The hon. Gentleman asked three specific questions about what happens next in terms of activity, stabilisation issues and ideology. Our partner forces are closing in on Daesh’s presence in the Euphrates river valley up to the border with Iraq. There, the Syrian efforts will be met with those of the Iraqi security forces, closing in on Daesh and ensuring their ultimate military defeat. No one should underestimate the importance of Raqqa to the whole Daesh ideology, and media reports have made that clear. The fall of Raqqa and Mosul is a tremendous blow to those who would have inflicted harm upon us all. The taking of those cities is of immense importance.
As for stabilisation, we have immediately stepped up our humanitarian support. This weekend, the Secretary of State for International Development announced an additional £10 million to help restore crippled health facilities, to deliver much-needed medical support and relief and, crucially, to clear lethal land mines and explosives. In leaving the city, Daesh has left a reminder of its killing machine behind it, and we are making immediate efforts in relation to that. We will of course move towards further stabilisation in due course as the area becomes more stable.
Lastly, the hon. Gentleman is right to suggest that military action on the ground is only one part of the contest with Daesh and its ideology. We must be prepared for Daesh to change its form. It will return to its terrorist roots, luring more adherents to its evil ideology, so we will continue to tackle the extremists on simultaneous fronts, including by preventing foreign fighters from returning to their country of origin. We will continue degrading Daesh’s poisonous narrative, decreasing its ability to generate revenue and denying it a safe haven in the virtual world. Indeed, as I was able say at the United Nations recently, we will also ensure that Daesh is brought to justice. Fighters returning to the United Kingdom can expect to be questioned about their role, and it will be for the Crown Prosecution Service to consider any evidence against them. Fighters who are captured in Iraq or Syria must be treated according to the laws of armed conflict, but they can well expect to stand trial there if offences are alleged against them.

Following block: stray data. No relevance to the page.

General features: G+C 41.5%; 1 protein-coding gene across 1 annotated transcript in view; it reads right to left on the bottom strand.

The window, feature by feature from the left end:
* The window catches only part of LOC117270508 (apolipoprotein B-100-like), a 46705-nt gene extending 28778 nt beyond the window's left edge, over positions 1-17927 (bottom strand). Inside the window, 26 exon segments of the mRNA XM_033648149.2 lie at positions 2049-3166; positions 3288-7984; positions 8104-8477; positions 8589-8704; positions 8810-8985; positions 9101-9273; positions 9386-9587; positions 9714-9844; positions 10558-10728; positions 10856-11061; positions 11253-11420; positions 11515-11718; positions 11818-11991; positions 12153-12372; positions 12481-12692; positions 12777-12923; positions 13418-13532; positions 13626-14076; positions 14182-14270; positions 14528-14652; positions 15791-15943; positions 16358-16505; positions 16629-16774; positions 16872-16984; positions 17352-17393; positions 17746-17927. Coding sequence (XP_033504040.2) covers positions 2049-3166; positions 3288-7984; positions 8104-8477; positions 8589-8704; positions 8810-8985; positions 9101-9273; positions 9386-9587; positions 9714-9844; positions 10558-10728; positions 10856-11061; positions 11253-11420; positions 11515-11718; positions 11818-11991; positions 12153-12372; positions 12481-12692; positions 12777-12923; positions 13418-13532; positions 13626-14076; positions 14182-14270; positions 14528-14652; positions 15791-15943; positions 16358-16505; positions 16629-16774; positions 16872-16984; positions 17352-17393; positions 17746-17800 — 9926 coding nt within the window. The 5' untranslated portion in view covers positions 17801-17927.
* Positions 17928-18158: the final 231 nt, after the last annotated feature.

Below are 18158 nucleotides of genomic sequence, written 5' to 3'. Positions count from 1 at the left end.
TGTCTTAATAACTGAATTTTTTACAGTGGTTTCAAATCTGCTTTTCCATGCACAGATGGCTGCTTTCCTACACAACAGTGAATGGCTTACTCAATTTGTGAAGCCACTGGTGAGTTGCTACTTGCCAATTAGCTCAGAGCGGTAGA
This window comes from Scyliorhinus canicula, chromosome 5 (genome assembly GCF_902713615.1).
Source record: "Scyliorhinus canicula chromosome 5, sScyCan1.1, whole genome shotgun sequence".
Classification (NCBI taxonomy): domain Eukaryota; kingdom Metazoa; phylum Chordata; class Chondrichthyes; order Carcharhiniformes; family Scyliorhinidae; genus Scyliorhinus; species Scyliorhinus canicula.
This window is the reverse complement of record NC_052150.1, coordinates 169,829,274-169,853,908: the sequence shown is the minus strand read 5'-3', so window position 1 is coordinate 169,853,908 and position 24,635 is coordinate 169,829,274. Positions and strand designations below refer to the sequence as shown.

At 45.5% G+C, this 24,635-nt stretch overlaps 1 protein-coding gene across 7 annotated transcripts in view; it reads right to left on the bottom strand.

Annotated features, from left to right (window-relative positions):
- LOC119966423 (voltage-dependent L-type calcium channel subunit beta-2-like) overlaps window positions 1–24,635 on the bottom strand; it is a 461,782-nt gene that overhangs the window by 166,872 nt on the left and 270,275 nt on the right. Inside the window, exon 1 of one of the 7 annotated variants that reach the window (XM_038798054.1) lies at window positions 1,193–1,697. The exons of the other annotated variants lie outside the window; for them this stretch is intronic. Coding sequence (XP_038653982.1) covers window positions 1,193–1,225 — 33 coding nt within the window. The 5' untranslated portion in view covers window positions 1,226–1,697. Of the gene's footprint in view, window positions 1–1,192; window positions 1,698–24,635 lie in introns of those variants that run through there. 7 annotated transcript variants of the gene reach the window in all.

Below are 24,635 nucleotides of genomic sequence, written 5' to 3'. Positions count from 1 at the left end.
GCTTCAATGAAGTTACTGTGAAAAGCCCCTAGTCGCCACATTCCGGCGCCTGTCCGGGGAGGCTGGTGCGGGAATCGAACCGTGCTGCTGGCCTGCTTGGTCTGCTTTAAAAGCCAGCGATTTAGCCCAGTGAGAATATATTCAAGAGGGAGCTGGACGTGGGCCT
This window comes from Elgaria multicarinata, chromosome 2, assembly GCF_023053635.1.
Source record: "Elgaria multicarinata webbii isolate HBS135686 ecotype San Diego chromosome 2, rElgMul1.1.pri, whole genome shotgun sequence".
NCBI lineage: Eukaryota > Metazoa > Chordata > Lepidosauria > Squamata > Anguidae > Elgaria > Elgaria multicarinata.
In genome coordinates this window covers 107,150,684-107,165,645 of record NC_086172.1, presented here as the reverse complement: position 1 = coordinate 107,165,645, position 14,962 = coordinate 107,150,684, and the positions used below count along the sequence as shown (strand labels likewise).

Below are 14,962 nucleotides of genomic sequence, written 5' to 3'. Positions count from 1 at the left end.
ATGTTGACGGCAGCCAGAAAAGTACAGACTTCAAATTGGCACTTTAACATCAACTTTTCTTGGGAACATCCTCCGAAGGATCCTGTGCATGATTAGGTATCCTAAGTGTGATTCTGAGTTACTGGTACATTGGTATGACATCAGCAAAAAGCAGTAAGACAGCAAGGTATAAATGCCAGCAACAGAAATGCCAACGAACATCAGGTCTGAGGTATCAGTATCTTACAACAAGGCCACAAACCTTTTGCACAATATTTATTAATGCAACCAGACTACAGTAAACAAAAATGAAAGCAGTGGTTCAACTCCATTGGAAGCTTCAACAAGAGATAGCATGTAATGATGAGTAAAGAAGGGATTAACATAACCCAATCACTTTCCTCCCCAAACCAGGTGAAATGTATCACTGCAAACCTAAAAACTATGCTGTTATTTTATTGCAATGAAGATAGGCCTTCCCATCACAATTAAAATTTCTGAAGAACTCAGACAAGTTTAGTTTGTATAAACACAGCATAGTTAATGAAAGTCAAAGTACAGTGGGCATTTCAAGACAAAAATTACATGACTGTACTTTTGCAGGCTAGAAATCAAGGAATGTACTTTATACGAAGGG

We should reject the language coming out of Russia comparing the bombing of Raqqa to the bombing of Dresden. None the less, the result is not dissimilar.
Will my right hon. Friend try to rectify a wrong that has so often affected us in the aftermath of such events by calling for a donor conference and showing British leadership, so that we can start to rebuild Raqqa and what little remains of the shattered lives of its inhabitants and those who used to live there?
My right hon. Friend is correct to point to the immediate misery of the aftermath for those who have been caught up in the conflict. The world now recognises that it has a responsibility to work with those on the ground to rebuild areas of conflict, because that is the best way to prevent conflict from happening again. We expect a political reconciliation, so that there are no sectarian difficulties in either Iraq or Syria as they return to conventional governance.
On the physical reconstruction, the Syrian Democratic Forces have been at pains to minimise the damage to the city’s infrastructure as they advance, but, in an urban battle such as this, it is impossible to advance against an enemy such as Daesh without causing any damage at all. It must be remembered that Daesh’s tactics do not adhere to the conventions of warfare. It booby-traps buildings and has taken many other desperate measures to protect its vile interests, including using schools and hospitals as tactical headquarters, denying those facilities to the innocent civilian population.
A stabilisation programme will be put forward under the auspices of the UN reconstruction effort, which will come after political decisions are made to ensure the reconstruction follows political commitments made by those involved in the governance of Syria. I do not know about a donor conference yet, but I will take that idea back to the Foreign Secretary and the Secretary of State for International Development.